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Oxfam slams World Bank over multinational tax haven links -

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KIM LANDERS: The global charity Oxfam says the World Bank has lent money to poor nations in sub-Saharan Africa that was then channelled into tax havens.

A report by Oxfam says 68 companies funded by the World Bank's private lending arm, the International Finance Corporation, used the tax haven of Mauritius to hide wealth and to dodge tax.

The allegations from Oxfam come in the midst of a global crackdown on multinational tax evasion and the shady practices revealed in the Panama papers by the law firm Mossack Fonseca.

Oxfam Australia's chief executive Dr Helen Szoke spoke with our business editor Peter Ryan.

HELEN SZOKE: Well the 68 companies that have been identified in Oxfam's research are basically using the money that's been lent by the private lending arm of the World Bank in their overall work but are using tax havens to actually shield or make less transparent how their money is actually being used.

PETER RYAN: Just how much money is being washed through these tax havens?

HELEN SZOKE: Well we know for example that the World Bank's private sector arm has doubled its investments in companies that use tax havens so one of the statistics that's worrying is that there's about US$2.87 billion in 2015 that have gone through this way. Globally the concern is that about US$100 billion a year is being washed through tax havens.

PETER RYAN: The World Bank is meant to be helping to alleviate poverty and to help nations and also some companies to stand on their own feet but this evidence would appear to go against those aims.

HELEN SZOKE: I think it's really important to remember that the World Bank has two goals and these are also the focus of its private lending arm the IFC (International Finance Corporation) so those two goals are both to eliminate extreme poverty by 2030 and also to boost shared prosperity. Now, if the real benefit of these funds isn't being realised then this is a major challenge and it means that we continue to lose this money out of the system and one of the critical aims of the World Bank can't be realised.

PETER RYAN: Sub-Saharan Africa is the poorest region in the world, shouldn't this money that's been provided by the World Bank be used to fund basic services and infrastructure?

HELEN SZOKE: This is cruelly ironic because this is a region; Mauritius is part of a region that lacks money. We know for example that there are still parts of the country where there's not enough skilled birth attendants. We know that clean water is still a problem. And these all relate to incredibly high rates of child mortality. I mean the figures are really shocking. I mean, one child in 12 dies before their 5th birthday. And yet we're seeing huge sums of money washed in this way. If we're going to realise eradicating extreme poverty by 2030 then we need the pull of the whole of the system including the private sector and the financial institutions as well as the governments involved. And there's momentum building and I really hope that we see some significant changes soon.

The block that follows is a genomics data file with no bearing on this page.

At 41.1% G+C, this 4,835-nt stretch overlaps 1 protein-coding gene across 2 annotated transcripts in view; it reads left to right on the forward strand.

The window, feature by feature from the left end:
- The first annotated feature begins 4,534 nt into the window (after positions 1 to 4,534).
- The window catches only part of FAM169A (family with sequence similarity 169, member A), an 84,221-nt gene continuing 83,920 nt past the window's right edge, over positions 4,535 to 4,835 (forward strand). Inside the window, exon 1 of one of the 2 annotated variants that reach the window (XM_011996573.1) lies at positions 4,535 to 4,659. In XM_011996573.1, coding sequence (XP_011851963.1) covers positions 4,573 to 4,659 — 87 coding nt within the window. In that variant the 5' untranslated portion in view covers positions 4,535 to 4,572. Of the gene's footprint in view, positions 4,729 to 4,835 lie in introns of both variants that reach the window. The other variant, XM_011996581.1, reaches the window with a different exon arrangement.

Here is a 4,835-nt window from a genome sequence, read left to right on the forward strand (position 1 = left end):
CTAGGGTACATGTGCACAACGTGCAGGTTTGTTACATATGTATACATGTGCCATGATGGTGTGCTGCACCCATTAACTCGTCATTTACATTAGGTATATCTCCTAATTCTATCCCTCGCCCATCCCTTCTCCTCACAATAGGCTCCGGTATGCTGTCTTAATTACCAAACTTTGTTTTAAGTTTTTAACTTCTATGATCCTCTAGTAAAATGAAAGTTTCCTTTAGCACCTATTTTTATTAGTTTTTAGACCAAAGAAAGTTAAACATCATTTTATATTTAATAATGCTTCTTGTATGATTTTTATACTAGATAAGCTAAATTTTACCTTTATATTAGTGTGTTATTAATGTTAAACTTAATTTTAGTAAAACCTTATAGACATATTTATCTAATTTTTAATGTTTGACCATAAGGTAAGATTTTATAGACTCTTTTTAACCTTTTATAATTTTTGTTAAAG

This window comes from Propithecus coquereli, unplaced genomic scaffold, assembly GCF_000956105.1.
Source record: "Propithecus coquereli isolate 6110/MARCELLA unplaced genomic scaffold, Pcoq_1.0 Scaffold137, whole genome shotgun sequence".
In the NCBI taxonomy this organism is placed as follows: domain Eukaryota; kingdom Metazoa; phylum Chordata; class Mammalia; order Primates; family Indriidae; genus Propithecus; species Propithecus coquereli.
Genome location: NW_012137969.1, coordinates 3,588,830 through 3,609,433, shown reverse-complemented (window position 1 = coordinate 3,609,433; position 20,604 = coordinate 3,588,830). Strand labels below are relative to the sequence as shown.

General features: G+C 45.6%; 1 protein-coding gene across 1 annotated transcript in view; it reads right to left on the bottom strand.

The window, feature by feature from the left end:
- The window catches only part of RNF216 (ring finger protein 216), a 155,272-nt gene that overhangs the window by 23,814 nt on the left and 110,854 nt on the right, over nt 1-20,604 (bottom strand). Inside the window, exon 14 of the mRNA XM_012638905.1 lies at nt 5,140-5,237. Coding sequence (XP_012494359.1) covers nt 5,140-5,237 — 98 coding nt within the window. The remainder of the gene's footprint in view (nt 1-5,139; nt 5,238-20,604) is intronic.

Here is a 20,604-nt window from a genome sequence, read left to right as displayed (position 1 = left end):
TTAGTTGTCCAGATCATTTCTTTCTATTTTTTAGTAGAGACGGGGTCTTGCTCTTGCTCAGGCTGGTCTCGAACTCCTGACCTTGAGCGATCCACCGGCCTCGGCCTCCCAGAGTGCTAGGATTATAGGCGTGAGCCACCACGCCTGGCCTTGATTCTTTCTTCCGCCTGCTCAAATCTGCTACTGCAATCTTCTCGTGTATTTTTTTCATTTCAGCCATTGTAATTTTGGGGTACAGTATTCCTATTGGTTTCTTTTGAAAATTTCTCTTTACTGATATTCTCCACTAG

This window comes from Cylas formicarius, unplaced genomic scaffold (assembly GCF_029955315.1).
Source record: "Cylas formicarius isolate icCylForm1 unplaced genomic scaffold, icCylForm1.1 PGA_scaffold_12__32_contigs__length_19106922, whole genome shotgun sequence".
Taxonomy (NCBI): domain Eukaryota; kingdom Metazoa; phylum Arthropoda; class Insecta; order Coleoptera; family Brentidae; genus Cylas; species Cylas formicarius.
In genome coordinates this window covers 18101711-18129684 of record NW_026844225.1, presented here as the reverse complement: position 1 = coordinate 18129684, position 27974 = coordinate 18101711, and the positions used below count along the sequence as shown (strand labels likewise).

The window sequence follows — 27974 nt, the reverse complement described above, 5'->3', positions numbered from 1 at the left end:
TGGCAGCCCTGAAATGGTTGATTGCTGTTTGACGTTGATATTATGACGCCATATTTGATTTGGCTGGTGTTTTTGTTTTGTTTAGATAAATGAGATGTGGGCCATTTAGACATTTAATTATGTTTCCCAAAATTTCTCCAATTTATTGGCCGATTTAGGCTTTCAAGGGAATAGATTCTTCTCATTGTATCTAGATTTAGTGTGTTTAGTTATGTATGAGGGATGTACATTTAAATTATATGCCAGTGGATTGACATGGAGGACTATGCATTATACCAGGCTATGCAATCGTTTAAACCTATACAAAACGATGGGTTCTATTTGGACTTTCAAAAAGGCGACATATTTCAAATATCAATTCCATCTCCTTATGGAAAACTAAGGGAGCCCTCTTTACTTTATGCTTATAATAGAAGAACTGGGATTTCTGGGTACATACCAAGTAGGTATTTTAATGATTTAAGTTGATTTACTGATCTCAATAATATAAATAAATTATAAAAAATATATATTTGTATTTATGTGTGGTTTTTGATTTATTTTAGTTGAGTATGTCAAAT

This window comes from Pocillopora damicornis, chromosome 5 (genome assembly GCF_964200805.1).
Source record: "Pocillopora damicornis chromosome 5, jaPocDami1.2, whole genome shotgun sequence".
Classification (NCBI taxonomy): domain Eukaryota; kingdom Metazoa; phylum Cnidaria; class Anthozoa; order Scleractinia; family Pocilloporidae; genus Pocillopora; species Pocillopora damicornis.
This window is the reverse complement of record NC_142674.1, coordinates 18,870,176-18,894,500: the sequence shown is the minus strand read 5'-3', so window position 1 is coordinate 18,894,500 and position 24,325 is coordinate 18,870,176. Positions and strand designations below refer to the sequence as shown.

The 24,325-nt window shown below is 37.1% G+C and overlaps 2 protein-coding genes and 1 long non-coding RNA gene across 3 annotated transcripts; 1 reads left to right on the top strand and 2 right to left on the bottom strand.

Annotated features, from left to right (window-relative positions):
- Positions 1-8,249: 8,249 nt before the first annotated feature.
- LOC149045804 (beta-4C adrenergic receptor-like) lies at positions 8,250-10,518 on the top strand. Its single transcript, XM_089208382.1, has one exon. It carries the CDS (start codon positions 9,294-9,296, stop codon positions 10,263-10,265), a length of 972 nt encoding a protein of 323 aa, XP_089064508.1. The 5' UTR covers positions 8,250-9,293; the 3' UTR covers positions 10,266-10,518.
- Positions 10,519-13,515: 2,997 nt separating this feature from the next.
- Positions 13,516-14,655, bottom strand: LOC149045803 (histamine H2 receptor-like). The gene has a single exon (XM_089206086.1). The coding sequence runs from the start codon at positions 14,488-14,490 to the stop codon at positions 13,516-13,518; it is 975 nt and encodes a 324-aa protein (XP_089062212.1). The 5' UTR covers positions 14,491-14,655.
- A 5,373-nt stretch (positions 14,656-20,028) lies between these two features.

PETER RYAN: What's the most common tax haven used by sub-Saharan nations?

HELEN SZOKE: We know for example, that Mauritius is one of the countries where we see that about 40 per cent of the IFC's clients that are investing in sub-Saharan Africa actually have links in Mauritius.

PETER RYAN: And you also talk about this strategy called round-tripping, what's that?

HELEN SZOKE: This is a practice where a company shifts money offshore, then it returns it disguised as foreign direct investment. And as a result of returning it, it then gets the tax breaks and other financial incentives that come with it.

PETER RYAN: It does look very much like business as usual despite the global push to crack down on tax havens by some very powerful companies and individuals.

HELEN SZOKE: Disturbingly it does look like business as usual. We've seen that our own government has made a tentative step to bring in greater transparency through the changes in legislation last year. But it's just not enough and what we need is much greater levels of transparency and we need a global push on this and you know, fresh air is the best antiseptic and if you can actually see who the people are that are the directors of these shell companies; if it's a requirement that companies globally indicate where their businesses are, who their directors are, how many staff and what their projects are, if we build the momentum for this kind of transparency then we can start to address this problem. But it needs the voices of donor countries across the world and this is particularly critical as the IMF and the World Bank will have their spring meetings in Washington in April and with the timing of the Panama papers and what we've seen about tax havens and the efforts to hide wealth and to dodge tax, it's now time to say let's look globally at what sort of reforms we can get.

PETER RYAN: And as you say this does come as the Panama papers show a web of intrigue involving shady deals and tax structures. It does appear to be disturbing that the World Bank might be implicated in having some of its money used in tax havens.

HELEN SZOKE: It is incredibly disturbing that the World Bank's private lending arm should be implicated in this way and unless we see some decisive action by this significant financial institution then these practices will be allowed to flourish and continue.

KIM LANDERS: Oxfam Australia's chief executive Dr Helen Szoke with our business editor Peter Ryan. And the World Bank says the claims contained in the Oxfam study are "flawed".